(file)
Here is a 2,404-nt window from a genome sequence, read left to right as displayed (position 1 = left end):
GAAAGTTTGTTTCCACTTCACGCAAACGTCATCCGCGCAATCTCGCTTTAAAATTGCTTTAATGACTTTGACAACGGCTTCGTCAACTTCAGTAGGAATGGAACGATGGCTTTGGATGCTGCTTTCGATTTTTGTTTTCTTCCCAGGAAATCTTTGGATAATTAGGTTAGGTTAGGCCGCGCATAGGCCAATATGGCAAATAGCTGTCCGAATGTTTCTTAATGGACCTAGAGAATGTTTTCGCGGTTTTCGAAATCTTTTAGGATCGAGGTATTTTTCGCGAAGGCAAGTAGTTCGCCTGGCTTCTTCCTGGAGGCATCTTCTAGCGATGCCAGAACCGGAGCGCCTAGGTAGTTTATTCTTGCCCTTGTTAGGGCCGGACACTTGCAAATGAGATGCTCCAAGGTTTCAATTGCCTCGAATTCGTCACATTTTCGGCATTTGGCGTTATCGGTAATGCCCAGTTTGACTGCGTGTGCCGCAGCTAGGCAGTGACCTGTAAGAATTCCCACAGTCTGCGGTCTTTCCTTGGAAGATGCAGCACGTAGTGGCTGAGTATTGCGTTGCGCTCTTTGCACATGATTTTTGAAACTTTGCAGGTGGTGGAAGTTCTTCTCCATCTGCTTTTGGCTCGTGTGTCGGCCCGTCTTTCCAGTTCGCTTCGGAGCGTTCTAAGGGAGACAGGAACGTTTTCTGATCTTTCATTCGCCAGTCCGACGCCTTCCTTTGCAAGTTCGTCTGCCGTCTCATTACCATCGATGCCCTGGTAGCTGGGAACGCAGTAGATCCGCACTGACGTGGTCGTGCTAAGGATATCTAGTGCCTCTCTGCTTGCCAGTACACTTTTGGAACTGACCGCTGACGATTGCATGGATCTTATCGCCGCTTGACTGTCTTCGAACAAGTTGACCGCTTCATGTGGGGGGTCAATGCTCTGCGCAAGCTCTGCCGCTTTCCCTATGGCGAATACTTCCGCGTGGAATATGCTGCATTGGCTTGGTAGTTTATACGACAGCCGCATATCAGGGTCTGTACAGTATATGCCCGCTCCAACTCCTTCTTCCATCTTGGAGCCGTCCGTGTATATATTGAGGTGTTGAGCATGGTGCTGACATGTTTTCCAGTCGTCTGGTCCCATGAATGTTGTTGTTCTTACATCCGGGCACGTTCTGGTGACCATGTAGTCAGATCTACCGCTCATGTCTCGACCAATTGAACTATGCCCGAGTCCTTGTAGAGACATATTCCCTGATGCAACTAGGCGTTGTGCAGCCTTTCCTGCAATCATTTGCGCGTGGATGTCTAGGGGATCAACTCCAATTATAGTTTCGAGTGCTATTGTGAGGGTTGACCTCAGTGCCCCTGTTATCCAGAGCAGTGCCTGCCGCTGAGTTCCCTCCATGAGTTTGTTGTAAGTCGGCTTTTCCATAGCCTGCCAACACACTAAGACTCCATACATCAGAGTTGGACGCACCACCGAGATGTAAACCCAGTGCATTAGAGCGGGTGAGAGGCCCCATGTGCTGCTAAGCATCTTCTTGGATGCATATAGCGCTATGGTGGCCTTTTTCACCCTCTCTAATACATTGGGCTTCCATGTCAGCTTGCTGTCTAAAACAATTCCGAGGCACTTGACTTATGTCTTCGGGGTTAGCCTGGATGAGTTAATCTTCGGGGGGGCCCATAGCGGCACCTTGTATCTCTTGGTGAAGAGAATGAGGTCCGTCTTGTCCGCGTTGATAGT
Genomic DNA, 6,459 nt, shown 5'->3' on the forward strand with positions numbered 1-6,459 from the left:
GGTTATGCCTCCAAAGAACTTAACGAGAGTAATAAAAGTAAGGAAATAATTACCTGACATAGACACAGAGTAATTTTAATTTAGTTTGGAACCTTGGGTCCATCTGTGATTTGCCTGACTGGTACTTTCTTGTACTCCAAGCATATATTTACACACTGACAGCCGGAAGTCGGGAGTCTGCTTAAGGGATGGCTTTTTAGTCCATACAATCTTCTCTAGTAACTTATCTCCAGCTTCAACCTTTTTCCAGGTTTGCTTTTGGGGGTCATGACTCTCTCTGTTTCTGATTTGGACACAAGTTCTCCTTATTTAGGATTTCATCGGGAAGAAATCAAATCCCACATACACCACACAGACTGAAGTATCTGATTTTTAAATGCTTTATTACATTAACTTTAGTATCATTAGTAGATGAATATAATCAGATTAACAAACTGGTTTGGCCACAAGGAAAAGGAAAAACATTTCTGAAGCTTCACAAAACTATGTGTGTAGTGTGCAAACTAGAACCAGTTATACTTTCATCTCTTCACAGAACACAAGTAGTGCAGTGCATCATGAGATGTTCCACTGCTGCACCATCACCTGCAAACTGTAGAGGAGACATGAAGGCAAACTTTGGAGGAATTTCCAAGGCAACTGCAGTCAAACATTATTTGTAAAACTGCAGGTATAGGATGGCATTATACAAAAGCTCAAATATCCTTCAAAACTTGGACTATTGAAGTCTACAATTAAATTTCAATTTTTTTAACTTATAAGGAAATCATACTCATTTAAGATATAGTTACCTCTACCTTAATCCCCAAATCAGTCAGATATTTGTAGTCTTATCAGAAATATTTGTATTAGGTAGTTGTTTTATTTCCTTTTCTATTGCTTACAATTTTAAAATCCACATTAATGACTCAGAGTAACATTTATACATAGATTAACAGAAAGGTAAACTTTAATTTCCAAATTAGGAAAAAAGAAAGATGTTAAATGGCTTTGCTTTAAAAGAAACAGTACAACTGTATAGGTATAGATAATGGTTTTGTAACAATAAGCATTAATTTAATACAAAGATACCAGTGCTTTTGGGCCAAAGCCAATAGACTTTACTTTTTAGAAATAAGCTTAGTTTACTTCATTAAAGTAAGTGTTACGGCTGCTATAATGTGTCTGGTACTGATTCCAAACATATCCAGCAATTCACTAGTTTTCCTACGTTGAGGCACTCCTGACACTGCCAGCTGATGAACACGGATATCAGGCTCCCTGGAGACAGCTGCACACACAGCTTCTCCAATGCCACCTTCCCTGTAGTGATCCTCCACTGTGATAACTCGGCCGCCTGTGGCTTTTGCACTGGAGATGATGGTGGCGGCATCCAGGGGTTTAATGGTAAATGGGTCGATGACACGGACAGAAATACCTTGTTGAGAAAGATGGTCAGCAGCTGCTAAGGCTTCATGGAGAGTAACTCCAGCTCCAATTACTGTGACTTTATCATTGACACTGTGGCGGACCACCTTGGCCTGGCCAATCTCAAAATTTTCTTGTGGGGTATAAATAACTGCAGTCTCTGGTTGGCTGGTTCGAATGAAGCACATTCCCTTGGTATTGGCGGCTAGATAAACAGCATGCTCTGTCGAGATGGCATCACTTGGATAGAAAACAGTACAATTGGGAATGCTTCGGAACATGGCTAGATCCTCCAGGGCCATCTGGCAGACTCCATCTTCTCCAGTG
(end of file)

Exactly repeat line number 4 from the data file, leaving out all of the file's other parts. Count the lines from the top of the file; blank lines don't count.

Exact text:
GGTTATGCCTCCAAAGAACTTAACGAGAGTAATAAAAGTAAGGAAATAATTACCTGACATAGACACAGAGTAATTTTAATTTAGTTTGGAACCTTGGGTCCATCTGTGATTTGCCTGACTGGTACTTTCTTGTACTCCAAGCATATATTTACACACTGACAGCCGGAAGTCGGGAGTCTGCTTAAGGGATGGCTTTTTAGTCCATACAATCTTCTCTAGTAACTTATCTCCAGCTTCAACCTTTTTCCAGGTTTGCTTTTGGGGGTCATGACTCTCTCTGTTTCTGATTTGGACACAAGTTCTCCTTATTTAGGATTTCATCGGGAAGAAATCAAATCCCACATACACCACACAGACTGAAGTATCTGATTTTTAAATGCTTTATTACATTAACTTTAGTATCATTAGTAGATGAATATAATCAGATTAACAAACTGGTTTGGCCACAAGGAAAAGGAAAAACATTTCTGAAGCTTCACAAAACTATGTGTGTAGTGTGCAAACTAGAACCAGTTATACTTTCATCTCTTCACAGAACACAAGTAGTGCAGTGCATCATGAGATGTTCCACTGCTGCACCATCACCTGCAAACTGTAGAGGAGACATGAAGGCAAACTTTGGAGGAATTTCCAAGGCAACTGCAGTCAAACATTATTTGTAAAACTGCAGGTATAGGATGGCATTATACAAAAGCTCAAATATCCTTCAAAACTTGGACTATTGAAGTCTACAATTAAATTTCAATTTTTTTAACTTATAAGGAAATCATACTCATTTAAGATATAGTTACCTCTACCTTAATCCCCAAATCAGTCAGATATTTGTAGTCTTATCAGAAATATTTGTATTAGGTAGTTGTTTTATTTCCTTTTCTATTGCTTACAATTTTAAAATCCACATTAATGACTCAGAGTAACATTTATACATAGATTAACAGAAAGGTAAACTTTAATTTCCAAATTAGGAAAAAAGAAAGATGTTAAATGGCTTTGCTTTAAAAGAAACAGTACAACTGTATAGGTATAGATAATGGTTTTGTAACAATAAGCATTAATTTAATACAAAGATACCAGTGCTTTTGGGCCAAAGCCAATAGACTTTACTTTTTAGAAATAAGCTTAGTTTACTTCATTAAAGTAAGTGTTACGGCTGCTATAATGTGTCTGGTACTGATTCCAAACATATCCAGCAATTCACTAGTTTTCCTACGTTGAGGCACTCCTGACACTGCCAGCTGATGAACACGGATATCAGGCTCCCTGGAGACAGCTGCACACACAGCTTCTCCAATGCCACCTTCCCTGTAGTGATCCTCCACTGTGATAACTCGGCCGCCTGTGGCTTTTGCACTGGAGATGATGGTGGCGGCATCCAGGGGTTTAATGGTAAATGGGTCGATGACACGGACAGAAATACCTTGTTGAGAAAGATGGTCAGCAGCTGCTAAGGCTTCATGGAGAGTAACTCCAGCTCCAATTACTGTGACTTTATCATTGACACTGTGGCGGACCACCTTGGCCTGGCCAATCTCAAAATTTTCTTGTGGGGTATAAATAACTGCAGTCTCTGGTTGGCTGGTTCGAATGAAGCACATTCCCTTGGTATTGGCGGCTAGATAAACAGCATGCTCTGTCGAGATGGCATCACTTGGATAGAAAACAGTACAATTGGGAATGCTTCGGAACATGGCTAGATCCTCCAGGGCCATCTGGCAGACTCCATCTTCTCCAGTG